Refrain: A phrase, line, or lines that recur(s) throughout a poem or song. The refrain may vary slightly — for instance, through incremental repetition — but is generally exactly the same. It usually occurs at the end of a stanza or section but need not do so. When a refrain is intended to be repeated or sung by a group of people, it is called a chorus.

EXAMPLES: Every stanza but the last in Alfred, Lord Tennyson’s “Mariana” (1830) concludes with the following two-line refrain:

She said, “I am aweary, aweary,

I would that I were dead.”

The last stanza ends with an incremental repetition in the second line of the refrain: “’O God, that I were dead!’”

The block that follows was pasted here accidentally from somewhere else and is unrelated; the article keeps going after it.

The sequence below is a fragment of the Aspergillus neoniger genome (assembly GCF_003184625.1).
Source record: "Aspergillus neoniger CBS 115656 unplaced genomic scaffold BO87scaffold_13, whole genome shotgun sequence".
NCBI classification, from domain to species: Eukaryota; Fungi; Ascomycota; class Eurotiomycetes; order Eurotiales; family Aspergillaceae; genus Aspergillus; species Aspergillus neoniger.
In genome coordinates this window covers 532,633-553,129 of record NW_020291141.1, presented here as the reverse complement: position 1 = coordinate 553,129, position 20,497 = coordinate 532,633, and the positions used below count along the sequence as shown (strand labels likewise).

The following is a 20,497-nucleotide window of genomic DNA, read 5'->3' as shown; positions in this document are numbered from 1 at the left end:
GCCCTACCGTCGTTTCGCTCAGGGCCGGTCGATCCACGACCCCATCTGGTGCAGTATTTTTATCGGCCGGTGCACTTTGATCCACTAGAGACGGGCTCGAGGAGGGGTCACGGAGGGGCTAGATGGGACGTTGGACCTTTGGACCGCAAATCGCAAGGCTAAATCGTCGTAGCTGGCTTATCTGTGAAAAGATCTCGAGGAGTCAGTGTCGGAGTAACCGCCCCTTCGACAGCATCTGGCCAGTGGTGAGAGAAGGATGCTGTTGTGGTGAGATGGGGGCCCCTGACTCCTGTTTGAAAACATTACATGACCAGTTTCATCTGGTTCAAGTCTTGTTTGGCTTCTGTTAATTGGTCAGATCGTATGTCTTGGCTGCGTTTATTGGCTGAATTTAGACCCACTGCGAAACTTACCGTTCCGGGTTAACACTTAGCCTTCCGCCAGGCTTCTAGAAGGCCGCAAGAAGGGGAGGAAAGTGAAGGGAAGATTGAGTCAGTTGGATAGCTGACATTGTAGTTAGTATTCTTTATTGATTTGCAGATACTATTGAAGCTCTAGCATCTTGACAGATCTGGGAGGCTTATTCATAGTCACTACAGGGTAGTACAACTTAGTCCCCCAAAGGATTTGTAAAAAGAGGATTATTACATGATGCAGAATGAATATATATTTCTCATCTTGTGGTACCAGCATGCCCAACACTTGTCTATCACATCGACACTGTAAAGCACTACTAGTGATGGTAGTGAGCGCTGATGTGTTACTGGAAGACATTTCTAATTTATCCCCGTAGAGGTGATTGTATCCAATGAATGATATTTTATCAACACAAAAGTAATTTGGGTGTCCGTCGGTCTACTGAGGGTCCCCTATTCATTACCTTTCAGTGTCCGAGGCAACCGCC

The refrain of Robert Burns’s poem “Auld Lang Syne” (1896) is an entire stanza, a chorus meant to be repeated after every subsequent stanza:

For auld lang syne, my dear,

For auld lang syne,

We’ll take a cup o’ kindness yet,

For auld lang syne.

The four-line chorus from the popular song “It’s a Small World” (1963) by Richard and Robert Sherman anaphoristically repeats the song title three times. The theme song of the TV show Friends (1994—2004) — the Rembrandts’ “I’ll Be There for You” (1994) — similarly repeats the title in the refrain.